For example, Teflon contains PTFE and PFOA which are toxins that have been associated with many health problems such as kidney and liver disease. Also, the intake of aluminum from pans has been linked to Alzheimer’s disease, while copper leaching could cause heart issues and may lead to death.
But what about stainless steel? Is stainless steel cookware safe? It does have elements like iron, nickel, and chromium within its composition, so is it really a better choice to equip your kitchen? Well, let’s find out!
What is Stainless Steel?
Stainless steel is a lustrous metal alloy that consists of several types of metals with varying proportions depending on the product at hand. However, the basic composition includes iron, carbon, nickel, and chromium. Molybdenum and Titanium may also be added to stainless steel alloys for further enhancement.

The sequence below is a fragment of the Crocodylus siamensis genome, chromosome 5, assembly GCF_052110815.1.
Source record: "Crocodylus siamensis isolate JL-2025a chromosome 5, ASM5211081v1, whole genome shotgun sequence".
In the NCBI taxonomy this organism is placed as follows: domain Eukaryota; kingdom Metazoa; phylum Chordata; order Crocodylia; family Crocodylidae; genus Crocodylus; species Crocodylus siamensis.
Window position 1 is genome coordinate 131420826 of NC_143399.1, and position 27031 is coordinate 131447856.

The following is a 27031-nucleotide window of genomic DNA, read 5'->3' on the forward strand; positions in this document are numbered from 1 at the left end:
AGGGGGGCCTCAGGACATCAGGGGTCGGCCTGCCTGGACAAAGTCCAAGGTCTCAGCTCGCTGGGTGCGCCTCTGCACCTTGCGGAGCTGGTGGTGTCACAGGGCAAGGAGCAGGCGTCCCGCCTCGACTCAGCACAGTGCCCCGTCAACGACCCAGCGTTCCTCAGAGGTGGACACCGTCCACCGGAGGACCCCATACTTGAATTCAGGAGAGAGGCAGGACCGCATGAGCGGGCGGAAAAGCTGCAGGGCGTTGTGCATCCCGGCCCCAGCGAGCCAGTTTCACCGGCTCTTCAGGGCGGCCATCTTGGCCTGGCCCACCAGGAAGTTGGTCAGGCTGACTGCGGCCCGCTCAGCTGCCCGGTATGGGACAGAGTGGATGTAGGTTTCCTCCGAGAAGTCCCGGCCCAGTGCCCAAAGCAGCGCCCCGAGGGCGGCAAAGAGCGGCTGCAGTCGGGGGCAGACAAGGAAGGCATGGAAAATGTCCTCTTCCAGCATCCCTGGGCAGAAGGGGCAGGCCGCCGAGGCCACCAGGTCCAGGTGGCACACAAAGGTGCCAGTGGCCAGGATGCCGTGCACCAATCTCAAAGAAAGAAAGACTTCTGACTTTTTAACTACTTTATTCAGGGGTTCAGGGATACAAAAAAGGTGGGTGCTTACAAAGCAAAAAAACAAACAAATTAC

The star of the show is iron with added carbon. The role of carbon is to increase the hardness and strength of pure iron to create what we commonly recognize as steel.
Nickel is there for its anti-corrosion and heat resistance properties, while Chromium is added to enhance resistance against oxidation.
These elements react with oxygen to become a thin yet stable layer that prevents external water and oxygen from coming in contact with the stainless steel itself. To put it simply, these elements act as a protective barrier to battle rust.
Grades of Stainless Steel
Like we mentioned above, different proportions of these elements bring about many stainless steel grades. Actually, you can find over 150 stainless steel grades out there with a lot of applications in various industries.